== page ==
Toyota has shown off a one-off (for the moment) hydrogen fuel cell version of the Hilux pick-up truck. The pick-up, built in the UK (at Toyota’s Burnaston factory, where the Corolla is assembled), has been partly funded by a grant from the UK government’s Advanced Propulsion Centre (APC) for zero-emissions vehicle development.
From proof of concept to prototype
APC funding, according to Toyota, is designed for “later stage R&D that takes a product from proof of concept to prototype vehicles.” For now, this hydrogen Hilux is a one-off prototype, but the plan is to move from that to small-series production.
Toyota has partnered with other prominent UK names in high-tech automotive research, including Ricardo, ETL, D2H and Thatcham Research, to develop the car. The fuel cell and tanks will be, broadly, taken from the existing Mirai production car and modified to fit the Hilux.
Toyota Europe involvement
While Toyota UK is in charge of the project, Toyota’s European arm will also contribute to the development.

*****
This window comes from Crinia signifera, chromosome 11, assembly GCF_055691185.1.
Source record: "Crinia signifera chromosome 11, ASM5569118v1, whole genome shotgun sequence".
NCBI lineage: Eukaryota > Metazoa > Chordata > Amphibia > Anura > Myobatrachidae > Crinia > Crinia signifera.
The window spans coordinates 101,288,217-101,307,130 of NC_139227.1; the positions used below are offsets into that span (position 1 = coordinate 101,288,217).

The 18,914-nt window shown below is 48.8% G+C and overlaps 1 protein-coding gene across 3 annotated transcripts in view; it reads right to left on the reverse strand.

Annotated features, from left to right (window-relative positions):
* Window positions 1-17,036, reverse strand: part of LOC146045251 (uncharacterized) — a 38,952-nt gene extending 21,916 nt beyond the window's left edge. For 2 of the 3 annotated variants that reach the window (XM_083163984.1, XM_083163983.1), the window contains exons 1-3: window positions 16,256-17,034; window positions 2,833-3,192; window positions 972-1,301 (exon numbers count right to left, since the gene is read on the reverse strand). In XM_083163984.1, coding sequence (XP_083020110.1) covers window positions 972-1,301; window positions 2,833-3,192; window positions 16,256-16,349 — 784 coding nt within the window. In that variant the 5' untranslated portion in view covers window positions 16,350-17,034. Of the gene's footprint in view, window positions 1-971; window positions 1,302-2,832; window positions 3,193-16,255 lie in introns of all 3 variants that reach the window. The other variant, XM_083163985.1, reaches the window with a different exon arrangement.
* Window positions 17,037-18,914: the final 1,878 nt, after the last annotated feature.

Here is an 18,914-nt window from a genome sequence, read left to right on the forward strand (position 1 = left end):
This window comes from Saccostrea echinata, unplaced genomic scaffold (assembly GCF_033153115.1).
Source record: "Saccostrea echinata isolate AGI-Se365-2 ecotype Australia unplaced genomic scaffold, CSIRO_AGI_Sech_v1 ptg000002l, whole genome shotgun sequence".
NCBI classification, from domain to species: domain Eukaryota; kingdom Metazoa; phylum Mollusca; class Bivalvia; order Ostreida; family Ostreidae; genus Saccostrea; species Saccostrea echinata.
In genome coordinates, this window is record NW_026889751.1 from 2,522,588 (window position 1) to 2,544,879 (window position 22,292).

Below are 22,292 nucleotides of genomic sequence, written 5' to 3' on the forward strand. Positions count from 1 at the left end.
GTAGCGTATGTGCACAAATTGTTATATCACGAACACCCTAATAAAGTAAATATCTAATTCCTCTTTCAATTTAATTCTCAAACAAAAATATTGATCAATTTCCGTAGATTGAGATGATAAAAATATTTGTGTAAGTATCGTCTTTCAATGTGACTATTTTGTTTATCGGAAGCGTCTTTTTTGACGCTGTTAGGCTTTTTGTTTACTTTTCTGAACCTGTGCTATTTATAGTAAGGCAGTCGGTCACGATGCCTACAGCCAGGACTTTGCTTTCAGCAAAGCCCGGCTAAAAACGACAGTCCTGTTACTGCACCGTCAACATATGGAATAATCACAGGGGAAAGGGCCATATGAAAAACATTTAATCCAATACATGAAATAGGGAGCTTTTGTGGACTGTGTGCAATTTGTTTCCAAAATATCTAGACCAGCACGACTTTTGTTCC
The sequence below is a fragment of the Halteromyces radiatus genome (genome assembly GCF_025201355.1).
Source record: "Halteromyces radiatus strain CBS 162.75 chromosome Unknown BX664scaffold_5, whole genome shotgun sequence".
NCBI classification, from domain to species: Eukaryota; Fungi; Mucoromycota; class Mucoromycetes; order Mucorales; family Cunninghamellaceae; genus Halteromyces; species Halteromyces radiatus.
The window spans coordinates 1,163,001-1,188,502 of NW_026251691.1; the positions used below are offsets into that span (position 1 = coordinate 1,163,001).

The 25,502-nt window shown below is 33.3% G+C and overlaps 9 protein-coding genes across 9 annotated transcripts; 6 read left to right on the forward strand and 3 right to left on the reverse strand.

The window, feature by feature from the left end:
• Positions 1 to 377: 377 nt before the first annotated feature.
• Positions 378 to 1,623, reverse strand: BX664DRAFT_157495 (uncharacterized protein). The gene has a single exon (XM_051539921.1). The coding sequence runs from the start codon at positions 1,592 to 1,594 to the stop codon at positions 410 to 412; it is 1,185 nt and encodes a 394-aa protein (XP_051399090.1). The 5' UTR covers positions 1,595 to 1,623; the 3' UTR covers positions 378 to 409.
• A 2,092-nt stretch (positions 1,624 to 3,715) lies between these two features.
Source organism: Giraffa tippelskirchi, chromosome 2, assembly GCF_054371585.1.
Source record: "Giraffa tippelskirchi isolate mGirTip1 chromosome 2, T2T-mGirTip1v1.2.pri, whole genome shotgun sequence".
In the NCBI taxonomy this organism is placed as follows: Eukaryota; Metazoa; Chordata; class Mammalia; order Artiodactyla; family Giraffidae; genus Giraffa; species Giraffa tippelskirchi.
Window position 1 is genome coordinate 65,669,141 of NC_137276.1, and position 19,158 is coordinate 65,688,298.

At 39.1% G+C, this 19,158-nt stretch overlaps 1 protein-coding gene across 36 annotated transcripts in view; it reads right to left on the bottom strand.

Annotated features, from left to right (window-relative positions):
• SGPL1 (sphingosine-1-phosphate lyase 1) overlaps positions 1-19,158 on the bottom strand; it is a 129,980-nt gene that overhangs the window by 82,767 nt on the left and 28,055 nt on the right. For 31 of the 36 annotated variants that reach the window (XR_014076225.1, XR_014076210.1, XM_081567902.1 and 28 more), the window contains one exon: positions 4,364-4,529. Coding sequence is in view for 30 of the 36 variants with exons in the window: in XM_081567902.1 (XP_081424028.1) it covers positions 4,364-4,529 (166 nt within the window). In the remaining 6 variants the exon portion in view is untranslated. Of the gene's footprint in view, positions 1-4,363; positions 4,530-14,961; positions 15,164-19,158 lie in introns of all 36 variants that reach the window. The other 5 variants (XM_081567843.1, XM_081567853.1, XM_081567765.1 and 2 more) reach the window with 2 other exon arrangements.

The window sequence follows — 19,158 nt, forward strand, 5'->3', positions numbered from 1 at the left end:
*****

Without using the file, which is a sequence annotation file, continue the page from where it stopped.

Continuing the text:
“The UK is one of the key markets for pick-up trucks and is an important market for Toyota. This funding represents a tremendous opportunity to develop a zero-emission solution in a critical market segment. We would like to thank the UK Government for the funding that will enable the consortium to investigate the development of a fuel cell powered powertrain for the Toyota Hilux, supporting our carbon neutrality ambition,” said Matt Harrison, President & CEO of Toyota Motor Europe.
Toyota is moving towards decarbonisation
While Toyota has come slightly late to the all-electric party, with its ‘bz’ range of battery-electric cars, the Japanese giant has still not given up on the idea of hydrogen power. Harrison says that the development of a hydrogen Hilux is worth the effort because it’s: “in a vehicle segment that is key to a number of industry groups and will help support the sector’s move towards decarbonisation.”